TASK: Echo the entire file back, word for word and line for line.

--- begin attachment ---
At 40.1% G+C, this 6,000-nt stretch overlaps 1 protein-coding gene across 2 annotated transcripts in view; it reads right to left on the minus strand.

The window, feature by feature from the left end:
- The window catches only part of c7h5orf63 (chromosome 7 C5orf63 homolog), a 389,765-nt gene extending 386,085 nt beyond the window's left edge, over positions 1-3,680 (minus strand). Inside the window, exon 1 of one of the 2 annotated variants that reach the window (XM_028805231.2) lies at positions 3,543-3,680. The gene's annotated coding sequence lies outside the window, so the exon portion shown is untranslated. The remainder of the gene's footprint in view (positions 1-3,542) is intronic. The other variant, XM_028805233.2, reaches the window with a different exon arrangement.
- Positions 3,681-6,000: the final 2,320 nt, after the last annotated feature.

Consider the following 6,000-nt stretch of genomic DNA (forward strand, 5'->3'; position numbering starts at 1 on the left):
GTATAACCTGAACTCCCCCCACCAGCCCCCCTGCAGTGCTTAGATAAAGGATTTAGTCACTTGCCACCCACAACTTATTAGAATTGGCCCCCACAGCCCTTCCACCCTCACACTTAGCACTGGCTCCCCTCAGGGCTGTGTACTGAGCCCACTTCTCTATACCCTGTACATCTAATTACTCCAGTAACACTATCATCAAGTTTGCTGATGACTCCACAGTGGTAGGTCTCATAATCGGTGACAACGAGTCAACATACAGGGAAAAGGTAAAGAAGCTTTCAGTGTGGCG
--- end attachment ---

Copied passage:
At 40.1% G+C, this 6,000-nt stretch overlaps 1 protein-coding gene across 2 annotated transcripts in view; it reads right to left on the minus strand.

The window, feature by feature from the left end:
- The window catches only part of c7h5orf63 (chromosome 7 C5orf63 homolog), a 389,765-nt gene extending 386,085 nt beyond the window's left edge, over positions 1-3,680 (minus strand). Inside the window, exon 1 of one of the 2 annotated variants that reach the window (XM_028805231.2) lies at positions 3,543-3,680. The gene's annotated coding sequence lies outside the window, so the exon portion shown is untranslated. The remainder of the gene's footprint in view (positions 1-3,542) is intronic. The other variant, XM_028805233.2, reaches the window with a different exon arrangement.
- Positions 3,681-6,000: the final 2,320 nt, after the last annotated feature.

Consider the following 6,000-nt stretch of genomic DNA (forward strand, 5'->3'; position numbering starts at 1 on the left):
GTATAACCTGAACTCCCCCCACCAGCCCCCCTGCAGTGCTTAGATAAAGGATTTAGTCACTTGCCACCCACAACTTATTAGAATTGGCCCCCACAGCCCTTCCACCCTCACACTTAGCACTGGCTCCCCTCAGGGCTGTGTACTGAGCCCACTTCTCTATACCCTGTACATCTAATTACTCCAGTAACACTATCATCAAGTTTGCTGATGACTCCACAGTGGTAGGTCTCATAATCGGTGACAACGAGTCAACATACAGGGAAAAGGTAAAGAAGCTTTCAGTGTGGCG